Game Design, Programming and running a one-man games business…

Sim City 4 rekindles my inner stats geek

I’ve got totally addicted to Sim City 4. The new version will have to be something very special to make me prefer it to this classic. I enjoyed it thoroughly upon release, but have recently rediscovered it’s charms. Weirdly, it’s performance on my PC is not great. I strongly suspect that this is because it is a game running on an assumption of single-core PC’s, in a single thread, or maybe running on an assumption of low polygon-throughput, given it’s interesting approach to hybrid 3D-2Dness. I would truly love to wade through it’s source code.


One of the things I find most interesting about SC4 is the extent to which it is sandbox and freeform driven. The player is given a toolkit for city building and left to get on with it. It really is a (pleasant) throwback to ‘make your own fun’ which I find thoroughly refreshing after playing so many modern games, which amount to a checklist of ordered tasks, and a booming voice saying ‘hit this key’ ‘now hit that key’ ‘well done, have 1,000 gold stars for hitting the key we just told you to hit’.

I hate that.

Sim City 4 has no achievements or high scores, or todo lists or much in the way of targets or quests, and I find myself remarkably capable of setting my own. My first city has floundered a bit financially due to my insistence on building an entire metropolis powered by wind turbines. (Annoyingly there are no economies of scale with them :(). My second city is achieving an almost OCD level of sadness with it’s ordered grid system and widespread use of monorails. I didn’t need a ‘wind energy badge’ or a ‘monorail achievement’ to encourage me to play or have fun in this way.

It’s also helping me to understand how some players get REALLY into optimizing their fleets and ship designs in Gratuitous Space Battles. You have no idea how much bulldozing and re-designing I’ve carried out to get the optimum layout for my monorail system :D

Stuck in a world of legacy code

I use the odd bit of code that has char* in it. There I’ve said it. It feels like a big confession. I bet some programmers just sprayed their coffee everywhere. I’m sorry. They say the first step is admitting that you have a problem.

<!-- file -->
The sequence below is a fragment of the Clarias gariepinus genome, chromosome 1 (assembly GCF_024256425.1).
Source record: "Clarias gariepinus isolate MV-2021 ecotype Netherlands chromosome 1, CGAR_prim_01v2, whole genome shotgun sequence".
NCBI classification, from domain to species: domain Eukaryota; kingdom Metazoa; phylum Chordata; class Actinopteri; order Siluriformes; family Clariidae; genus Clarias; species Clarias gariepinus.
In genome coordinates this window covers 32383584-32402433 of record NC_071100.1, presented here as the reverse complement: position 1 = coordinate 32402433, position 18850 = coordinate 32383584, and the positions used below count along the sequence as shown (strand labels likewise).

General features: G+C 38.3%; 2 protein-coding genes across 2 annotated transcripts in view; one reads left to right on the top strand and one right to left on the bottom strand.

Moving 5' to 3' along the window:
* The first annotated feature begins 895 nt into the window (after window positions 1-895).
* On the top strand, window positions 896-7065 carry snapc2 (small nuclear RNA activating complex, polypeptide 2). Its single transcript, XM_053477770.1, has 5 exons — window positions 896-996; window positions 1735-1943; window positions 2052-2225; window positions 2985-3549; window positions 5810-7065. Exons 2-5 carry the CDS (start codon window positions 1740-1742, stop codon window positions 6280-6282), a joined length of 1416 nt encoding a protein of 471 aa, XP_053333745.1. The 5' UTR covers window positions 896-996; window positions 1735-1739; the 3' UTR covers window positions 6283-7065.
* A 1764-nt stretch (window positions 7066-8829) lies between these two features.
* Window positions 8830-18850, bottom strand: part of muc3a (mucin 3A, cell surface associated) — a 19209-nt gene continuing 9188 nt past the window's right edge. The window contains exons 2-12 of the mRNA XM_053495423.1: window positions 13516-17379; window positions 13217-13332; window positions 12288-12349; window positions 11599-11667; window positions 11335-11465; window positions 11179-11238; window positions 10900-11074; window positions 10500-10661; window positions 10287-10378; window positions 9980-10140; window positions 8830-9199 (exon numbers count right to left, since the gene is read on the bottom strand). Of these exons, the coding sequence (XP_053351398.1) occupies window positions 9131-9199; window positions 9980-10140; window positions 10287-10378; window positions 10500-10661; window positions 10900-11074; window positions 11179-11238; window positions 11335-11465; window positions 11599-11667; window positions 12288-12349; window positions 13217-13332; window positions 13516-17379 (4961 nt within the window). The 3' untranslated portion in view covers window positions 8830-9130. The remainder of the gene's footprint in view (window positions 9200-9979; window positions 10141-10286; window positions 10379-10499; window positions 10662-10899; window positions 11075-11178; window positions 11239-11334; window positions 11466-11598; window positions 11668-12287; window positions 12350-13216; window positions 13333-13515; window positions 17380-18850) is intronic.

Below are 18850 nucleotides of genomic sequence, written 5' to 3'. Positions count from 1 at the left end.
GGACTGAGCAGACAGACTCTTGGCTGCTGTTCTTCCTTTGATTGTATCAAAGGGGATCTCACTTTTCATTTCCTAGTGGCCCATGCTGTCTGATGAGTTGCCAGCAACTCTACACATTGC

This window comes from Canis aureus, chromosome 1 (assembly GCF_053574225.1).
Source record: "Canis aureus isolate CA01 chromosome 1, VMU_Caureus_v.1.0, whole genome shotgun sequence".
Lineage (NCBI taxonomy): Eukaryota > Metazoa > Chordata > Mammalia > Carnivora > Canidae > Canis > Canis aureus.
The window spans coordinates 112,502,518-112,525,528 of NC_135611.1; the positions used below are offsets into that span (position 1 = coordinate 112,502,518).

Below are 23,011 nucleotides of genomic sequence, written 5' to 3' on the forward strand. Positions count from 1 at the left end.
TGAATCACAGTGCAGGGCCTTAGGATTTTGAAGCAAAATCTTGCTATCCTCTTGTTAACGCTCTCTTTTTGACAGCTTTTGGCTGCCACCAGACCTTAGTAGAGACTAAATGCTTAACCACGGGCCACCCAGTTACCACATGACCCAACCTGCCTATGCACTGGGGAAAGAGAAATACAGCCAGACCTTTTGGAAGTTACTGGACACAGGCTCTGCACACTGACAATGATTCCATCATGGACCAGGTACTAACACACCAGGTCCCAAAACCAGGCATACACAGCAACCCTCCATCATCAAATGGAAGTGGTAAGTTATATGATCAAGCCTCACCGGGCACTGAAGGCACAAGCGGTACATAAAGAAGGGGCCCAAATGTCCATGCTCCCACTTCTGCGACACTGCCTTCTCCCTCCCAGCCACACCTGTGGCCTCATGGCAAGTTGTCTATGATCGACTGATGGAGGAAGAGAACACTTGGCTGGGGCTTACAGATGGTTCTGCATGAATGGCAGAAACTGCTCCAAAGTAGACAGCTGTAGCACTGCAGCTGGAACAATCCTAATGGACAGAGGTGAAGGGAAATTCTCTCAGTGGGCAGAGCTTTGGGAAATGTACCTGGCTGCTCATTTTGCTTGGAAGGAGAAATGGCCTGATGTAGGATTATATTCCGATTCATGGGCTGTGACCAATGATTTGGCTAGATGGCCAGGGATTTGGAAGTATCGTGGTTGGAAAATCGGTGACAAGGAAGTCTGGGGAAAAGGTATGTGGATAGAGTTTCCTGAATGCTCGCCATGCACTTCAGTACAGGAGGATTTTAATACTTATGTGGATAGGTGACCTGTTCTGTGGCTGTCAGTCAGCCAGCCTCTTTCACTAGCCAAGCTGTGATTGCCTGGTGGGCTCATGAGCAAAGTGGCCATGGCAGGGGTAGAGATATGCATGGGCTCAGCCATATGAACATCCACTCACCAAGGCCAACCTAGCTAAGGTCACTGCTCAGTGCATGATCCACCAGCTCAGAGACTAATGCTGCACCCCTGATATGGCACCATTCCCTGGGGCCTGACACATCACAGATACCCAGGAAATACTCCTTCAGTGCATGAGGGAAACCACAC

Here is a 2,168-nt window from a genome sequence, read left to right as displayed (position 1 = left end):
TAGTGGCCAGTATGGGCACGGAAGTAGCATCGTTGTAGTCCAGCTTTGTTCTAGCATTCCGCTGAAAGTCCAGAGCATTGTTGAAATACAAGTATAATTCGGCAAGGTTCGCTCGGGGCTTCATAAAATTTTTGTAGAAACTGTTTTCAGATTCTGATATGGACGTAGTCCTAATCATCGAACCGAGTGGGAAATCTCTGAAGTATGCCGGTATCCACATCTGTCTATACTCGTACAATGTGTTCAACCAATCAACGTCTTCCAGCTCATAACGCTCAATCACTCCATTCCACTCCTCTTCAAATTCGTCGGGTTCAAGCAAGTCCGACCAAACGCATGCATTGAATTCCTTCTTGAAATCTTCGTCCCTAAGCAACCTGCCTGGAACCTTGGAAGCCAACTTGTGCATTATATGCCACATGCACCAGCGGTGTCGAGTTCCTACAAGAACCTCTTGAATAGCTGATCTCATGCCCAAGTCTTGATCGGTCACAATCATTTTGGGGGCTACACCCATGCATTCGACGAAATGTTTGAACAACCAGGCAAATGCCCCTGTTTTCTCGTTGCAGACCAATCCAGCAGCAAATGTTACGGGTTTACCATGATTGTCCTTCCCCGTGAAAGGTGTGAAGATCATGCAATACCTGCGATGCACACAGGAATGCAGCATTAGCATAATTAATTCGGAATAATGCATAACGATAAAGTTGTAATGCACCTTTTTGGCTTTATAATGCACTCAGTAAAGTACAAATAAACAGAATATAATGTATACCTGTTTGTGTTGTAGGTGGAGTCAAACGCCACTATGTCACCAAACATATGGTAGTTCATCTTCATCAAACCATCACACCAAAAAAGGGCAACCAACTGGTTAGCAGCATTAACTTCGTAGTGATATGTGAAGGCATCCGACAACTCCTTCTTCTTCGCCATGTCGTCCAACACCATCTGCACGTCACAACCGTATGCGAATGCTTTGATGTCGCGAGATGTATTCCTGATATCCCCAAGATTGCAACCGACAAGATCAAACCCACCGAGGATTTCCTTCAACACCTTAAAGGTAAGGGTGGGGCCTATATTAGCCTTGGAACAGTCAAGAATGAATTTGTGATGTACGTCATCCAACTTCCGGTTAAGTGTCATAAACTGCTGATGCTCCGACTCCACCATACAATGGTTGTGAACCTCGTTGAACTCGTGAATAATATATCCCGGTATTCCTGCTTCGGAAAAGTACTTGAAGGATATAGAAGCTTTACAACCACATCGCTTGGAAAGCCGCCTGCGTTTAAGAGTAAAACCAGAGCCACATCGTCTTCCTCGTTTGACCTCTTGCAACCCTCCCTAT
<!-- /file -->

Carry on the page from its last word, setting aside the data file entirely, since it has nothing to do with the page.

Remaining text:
I’m a very very productive game developer. I churn out a lot of very very big and ambitious games. One of the ways I manage that is that I don’t change my ways unless I can make a really good argument for doing so. I never learned what on earth .Net was, no I don’t mind it’s passing. I don’t really know C#. I have no idea what design patterns exist other than singleton. I have no idea what a UML diagram is (is that even a thing? I don’t know…)

You have no idea what a huge big deal it was for me to switch from directx7 to directx9. That took some doing*, and it’s why I still use DX, not OpenGL (which would make apple mac ports far easier and cheaper).

While I’m in confession mode, here are a few other howlers you might be amused by:

  • I manually type out for() loops without using for_each()
  • I use FILE* not the stream stuff
  • I use my own GUI library, and Input code, not third party stuff. In fact I wrote my own hash table code too. The only stuff I rely on is STL, and only partially use std::string

Scary huh?

Why am I such a luddite? Well it comes down to time. If I had regular bugs that I could attribute to passing around char* now and then rather than a std::string, then things would be different, but I know all the functions that handle chars better than I know STL, so I code much faster that way. I have a slight niggling doubt that for_each() is as fast as it should be. I can’t remember the iostream syntax, so I use FILE*, because frankly my file handling code was written years ago and still works fine, so why change?

I see a lot of coders jump on every code bandwagon, and learn new stuff all the time. They are constantly rewriting their whole engine, and constantly going back and changing the code they wrote a month ago. They rarely ship games, and very rarely ship large ones. To me, it always makes sense to make occasional big jumps, rather than constantly fight to keep up with the latest stuff. I have no idea what was in Directx8, it passed me by totally. I’ll maybe move to directx12 (more likely opengl).

It may make me seem old fashioned, but it’s incredibly productive.

*it’s not learning the API, but building a bug-free FAST engine that correctly encapsulates the API that takes time.

The pre-holiday crush

Wow there is a lot going on. Redshirt, the game I’m publishing but developed by a different company, is heading onwards, with some final art in place here and there (hurrah!) I am working today on the trailer for the ‘outcasts’ expansion for Gratuitous Space Battles, and also grabbing the opportunity now and then to work on my next game.

Between all this, somehow I really badly hurt my shoulder, not by doing anything manly like archery or log-splitting (I am SO outdoorsy, I am), but by painting a ceiling. How annoying.

For a while i had a single sentence written in huge letters on the chalkboard behind my office chair which said